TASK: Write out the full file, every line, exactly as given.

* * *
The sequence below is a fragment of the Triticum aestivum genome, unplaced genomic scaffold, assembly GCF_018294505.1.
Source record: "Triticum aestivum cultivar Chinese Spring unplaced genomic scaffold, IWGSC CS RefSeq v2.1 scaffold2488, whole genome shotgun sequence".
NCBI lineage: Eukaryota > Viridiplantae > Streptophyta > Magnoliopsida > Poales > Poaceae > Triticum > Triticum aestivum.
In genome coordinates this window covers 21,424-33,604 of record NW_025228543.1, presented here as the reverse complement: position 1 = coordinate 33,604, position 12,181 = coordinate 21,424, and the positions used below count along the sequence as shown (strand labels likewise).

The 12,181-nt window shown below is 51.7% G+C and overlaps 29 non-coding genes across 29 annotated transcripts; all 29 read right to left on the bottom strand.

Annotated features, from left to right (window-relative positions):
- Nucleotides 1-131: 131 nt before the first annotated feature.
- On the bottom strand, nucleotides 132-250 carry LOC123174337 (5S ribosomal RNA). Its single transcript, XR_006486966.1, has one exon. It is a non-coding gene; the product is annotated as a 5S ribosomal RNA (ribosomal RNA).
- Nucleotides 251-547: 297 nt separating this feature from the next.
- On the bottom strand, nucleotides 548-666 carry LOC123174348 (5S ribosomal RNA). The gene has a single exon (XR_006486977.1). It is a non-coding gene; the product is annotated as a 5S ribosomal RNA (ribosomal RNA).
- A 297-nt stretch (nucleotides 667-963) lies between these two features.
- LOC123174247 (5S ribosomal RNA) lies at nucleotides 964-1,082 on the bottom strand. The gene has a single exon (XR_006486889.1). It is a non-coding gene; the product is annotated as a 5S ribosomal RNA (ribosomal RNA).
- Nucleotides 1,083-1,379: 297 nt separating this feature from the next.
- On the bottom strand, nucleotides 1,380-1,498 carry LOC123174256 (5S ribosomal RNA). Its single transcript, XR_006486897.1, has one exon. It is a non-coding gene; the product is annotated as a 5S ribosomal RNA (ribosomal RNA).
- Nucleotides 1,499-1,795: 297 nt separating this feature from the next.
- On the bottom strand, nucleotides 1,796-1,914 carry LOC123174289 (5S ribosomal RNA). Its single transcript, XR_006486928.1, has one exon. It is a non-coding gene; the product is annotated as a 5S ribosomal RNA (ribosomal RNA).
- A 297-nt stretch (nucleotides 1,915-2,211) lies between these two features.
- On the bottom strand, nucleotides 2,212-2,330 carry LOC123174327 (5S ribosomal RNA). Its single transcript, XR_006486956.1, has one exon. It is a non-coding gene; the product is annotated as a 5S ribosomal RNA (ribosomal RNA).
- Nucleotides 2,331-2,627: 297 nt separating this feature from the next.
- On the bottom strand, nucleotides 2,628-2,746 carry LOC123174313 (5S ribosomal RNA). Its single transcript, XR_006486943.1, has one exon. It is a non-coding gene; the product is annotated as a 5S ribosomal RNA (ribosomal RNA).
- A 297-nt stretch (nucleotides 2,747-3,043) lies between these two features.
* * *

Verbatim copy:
The sequence below is a fragment of the Triticum aestivum genome, unplaced genomic scaffold, assembly GCF_018294505.1.
Source record: "Triticum aestivum cultivar Chinese Spring unplaced genomic scaffold, IWGSC CS RefSeq v2.1 scaffold2488, whole genome shotgun sequence".
NCBI lineage: Eukaryota > Viridiplantae > Streptophyta > Magnoliopsida > Poales > Poaceae > Triticum > Triticum aestivum.
In genome coordinates this window covers 21,424-33,604 of record NW_025228543.1, presented here as the reverse complement: position 1 = coordinate 33,604, position 12,181 = coordinate 21,424, and the positions used below count along the sequence as shown (strand labels likewise).

The 12,181-nt window shown below is 51.7% G+C and overlaps 29 non-coding genes across 29 annotated transcripts; all 29 read right to left on the bottom strand.

Annotated features, from left to right (window-relative positions):
- Nucleotides 1-131: 131 nt before the first annotated feature.
- On the bottom strand, nucleotides 132-250 carry LOC123174337 (5S ribosomal RNA). Its single transcript, XR_006486966.1, has one exon. It is a non-coding gene; the product is annotated as a 5S ribosomal RNA (ribosomal RNA).
- Nucleotides 251-547: 297 nt separating this feature from the next.
- On the bottom strand, nucleotides 548-666 carry LOC123174348 (5S ribosomal RNA). The gene has a single exon (XR_006486977.1). It is a non-coding gene; the product is annotated as a 5S ribosomal RNA (ribosomal RNA).
- A 297-nt stretch (nucleotides 667-963) lies between these two features.
- LOC123174247 (5S ribosomal RNA) lies at nucleotides 964-1,082 on the bottom strand. The gene has a single exon (XR_006486889.1). It is a non-coding gene; the product is annotated as a 5S ribosomal RNA (ribosomal RNA).
- Nucleotides 1,083-1,379: 297 nt separating this feature from the next.
- On the bottom strand, nucleotides 1,380-1,498 carry LOC123174256 (5S ribosomal RNA). Its single transcript, XR_006486897.1, has one exon. It is a non-coding gene; the product is annotated as a 5S ribosomal RNA (ribosomal RNA).
- Nucleotides 1,499-1,795: 297 nt separating this feature from the next.
- On the bottom strand, nucleotides 1,796-1,914 carry LOC123174289 (5S ribosomal RNA). Its single transcript, XR_006486928.1, has one exon. It is a non-coding gene; the product is annotated as a 5S ribosomal RNA (ribosomal RNA).
- A 297-nt stretch (nucleotides 1,915-2,211) lies between these two features.
- On the bottom strand, nucleotides 2,212-2,330 carry LOC123174327 (5S ribosomal RNA). Its single transcript, XR_006486956.1, has one exon. It is a non-coding gene; the product is annotated as a 5S ribosomal RNA (ribosomal RNA).
- Nucleotides 2,331-2,627: 297 nt separating this feature from the next.
- On the bottom strand, nucleotides 2,628-2,746 carry LOC123174313 (5S ribosomal RNA). Its single transcript, XR_006486943.1, has one exon. It is a non-coding gene; the product is annotated as a 5S ribosomal RNA (ribosomal RNA).
- A 297-nt stretch (nucleotides 2,747-3,043) lies between these two features.